Coronavirus

Fime Shares Psychedelic 'Boundless' Video, Talks Final Pre-Quarantine Show

Fime Boundless
Courtesy Photo

Fime, "Boundless"

The clip was created by Darren Duterte, brother of Jay Som's Melina Duterte, and Victor Kowalski.

For the record, Fime's Maxine Garcia and Beto Brakmo have never ridden motorcycles -- though Brakmo has been on an ATV before. But the trip-pop Los Angeles troupe was happy to have an easy rider be the focus of the psychedelic video for their song "Boundless" -- premiering below and the work of Darren Duterte, brother of Melina Duterte aka Jay Som, and Victor Kowalski.

The hook-up was natural, since Fime's members moonlight as part of the Jay Som band. "Melina's brother is a graphic designer and illustrator, and he and his boyfriend just wanted to work on a project that wasn't their own nine to five job," Garcia tells Billboard. "They said, 'We'll help you out with this video.' They gave us some concept sketches, and a couple of months later it was like, 'Here's the finished project.'"

Brakmo adds that accepting that kind of outside input was a new experience for the Fime crew. "We've been very hands-on, super-invested in all our videos prior to this," he says. "So to have a, 'There you go, done!' thing was something different for us." Nevertheless, Garcia says, "It was so insanely professional and so good. It worked perfectly with the song. I don't think I'd come up with something like that, ever."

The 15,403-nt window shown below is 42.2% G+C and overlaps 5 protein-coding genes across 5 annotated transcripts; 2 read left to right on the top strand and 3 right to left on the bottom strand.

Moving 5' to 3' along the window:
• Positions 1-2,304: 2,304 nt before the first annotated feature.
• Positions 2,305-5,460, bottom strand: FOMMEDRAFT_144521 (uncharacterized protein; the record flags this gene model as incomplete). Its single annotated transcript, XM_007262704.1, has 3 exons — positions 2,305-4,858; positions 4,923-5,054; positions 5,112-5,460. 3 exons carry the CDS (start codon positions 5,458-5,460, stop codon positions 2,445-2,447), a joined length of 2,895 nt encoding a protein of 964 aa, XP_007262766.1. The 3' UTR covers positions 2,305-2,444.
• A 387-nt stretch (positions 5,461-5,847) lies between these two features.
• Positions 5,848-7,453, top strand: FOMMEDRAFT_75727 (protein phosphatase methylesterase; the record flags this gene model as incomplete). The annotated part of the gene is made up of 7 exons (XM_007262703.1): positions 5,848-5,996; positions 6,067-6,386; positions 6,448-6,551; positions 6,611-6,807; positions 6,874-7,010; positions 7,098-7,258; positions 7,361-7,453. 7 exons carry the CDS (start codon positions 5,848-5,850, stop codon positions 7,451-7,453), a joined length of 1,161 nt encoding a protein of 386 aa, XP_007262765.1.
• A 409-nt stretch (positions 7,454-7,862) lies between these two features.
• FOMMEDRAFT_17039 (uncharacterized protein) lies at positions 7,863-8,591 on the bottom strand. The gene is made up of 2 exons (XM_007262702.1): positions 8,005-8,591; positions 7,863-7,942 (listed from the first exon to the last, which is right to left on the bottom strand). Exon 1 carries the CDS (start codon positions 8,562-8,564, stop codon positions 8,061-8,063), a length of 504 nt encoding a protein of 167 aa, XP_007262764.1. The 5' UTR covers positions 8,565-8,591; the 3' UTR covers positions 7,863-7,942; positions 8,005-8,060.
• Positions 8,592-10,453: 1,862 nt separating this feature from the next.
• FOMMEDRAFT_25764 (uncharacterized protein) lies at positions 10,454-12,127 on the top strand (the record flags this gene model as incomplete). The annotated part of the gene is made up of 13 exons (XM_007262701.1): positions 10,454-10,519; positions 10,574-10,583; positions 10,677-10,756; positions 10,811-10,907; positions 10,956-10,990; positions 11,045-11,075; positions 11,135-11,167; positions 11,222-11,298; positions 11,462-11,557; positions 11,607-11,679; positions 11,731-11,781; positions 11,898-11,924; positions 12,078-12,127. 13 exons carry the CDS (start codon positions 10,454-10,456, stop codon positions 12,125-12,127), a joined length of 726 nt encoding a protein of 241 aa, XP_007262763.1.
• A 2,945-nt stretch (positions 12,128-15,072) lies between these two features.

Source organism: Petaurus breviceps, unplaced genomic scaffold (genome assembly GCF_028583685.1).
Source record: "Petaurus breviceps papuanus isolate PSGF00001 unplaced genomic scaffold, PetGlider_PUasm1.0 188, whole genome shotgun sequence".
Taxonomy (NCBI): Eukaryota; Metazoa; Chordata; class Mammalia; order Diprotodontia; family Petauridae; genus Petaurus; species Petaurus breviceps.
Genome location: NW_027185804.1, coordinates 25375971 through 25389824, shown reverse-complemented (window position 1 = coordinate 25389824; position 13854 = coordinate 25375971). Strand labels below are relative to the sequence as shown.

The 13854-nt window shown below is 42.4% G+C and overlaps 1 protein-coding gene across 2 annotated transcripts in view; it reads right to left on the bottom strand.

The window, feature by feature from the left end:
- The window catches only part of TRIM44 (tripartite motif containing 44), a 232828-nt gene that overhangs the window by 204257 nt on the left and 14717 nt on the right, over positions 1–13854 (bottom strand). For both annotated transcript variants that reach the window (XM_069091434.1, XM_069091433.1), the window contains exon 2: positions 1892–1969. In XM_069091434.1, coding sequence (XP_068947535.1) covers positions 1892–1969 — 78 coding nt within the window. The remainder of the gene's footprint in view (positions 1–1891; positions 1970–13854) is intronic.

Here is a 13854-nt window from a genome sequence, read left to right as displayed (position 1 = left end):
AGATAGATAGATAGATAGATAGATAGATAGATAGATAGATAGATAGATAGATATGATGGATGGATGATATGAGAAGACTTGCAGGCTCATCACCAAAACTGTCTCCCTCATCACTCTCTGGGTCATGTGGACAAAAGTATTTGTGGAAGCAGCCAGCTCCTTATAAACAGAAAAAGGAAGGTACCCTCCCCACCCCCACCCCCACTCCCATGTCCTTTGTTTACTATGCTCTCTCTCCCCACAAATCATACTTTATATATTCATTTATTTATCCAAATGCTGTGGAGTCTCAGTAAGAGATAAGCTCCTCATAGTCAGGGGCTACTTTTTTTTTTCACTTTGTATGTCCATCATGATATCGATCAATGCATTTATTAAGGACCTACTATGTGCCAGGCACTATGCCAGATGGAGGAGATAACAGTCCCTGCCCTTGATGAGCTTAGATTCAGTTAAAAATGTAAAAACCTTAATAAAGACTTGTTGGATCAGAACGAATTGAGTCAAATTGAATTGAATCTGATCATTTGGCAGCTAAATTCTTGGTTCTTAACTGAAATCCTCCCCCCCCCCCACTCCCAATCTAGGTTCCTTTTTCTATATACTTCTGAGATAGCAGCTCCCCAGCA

"Boundless" hails from Fime's Sprawl EP, which was released during October. While writing those songs, Garcia says, Fime was "stressed by feeling so small and insignificant, trying to understand our place in a large, flowing environment and city and how you fit in that as an individual." Six months later, however, the band feels more engaged. "To release something at this time feels important," she explains, referencing the "Boundless" video. "I think people are leaning on music right now. They can't go see it live, but they're looking for new things. I feel like with (the video) we're putting something out there that will help." Fime's last show, in fact, was on Feb. 26 in Japan, the day before all cultural events were shut down due to the novel coronavirus pandemic.

"We were very much on the tail end of any kind of large gatherings, and it felt like that," Garcia recalls. "Everyone was wearing a mask. It was super weird but also, like, the best show. They were just so great; They love music and that was still apparent, even though they were wearing masks."

Fime is also working on a full-length album, with Duterte producing and a hoped-for release during the fall. "Melina is such a big fan and friend of ours," Brakmo says. "She's the one that contacted us about doing the full-length, and we were like, 'OK, if she's so eager to get started, I really want to get started...' We're scrambling to get songs together; We probably have, like, three or four songs kicking around. A lot of my friends record music on their laptops and send them to people but I'm very bad with technology. My best shot is just to write too many songs and have (the band) cut a few of them."

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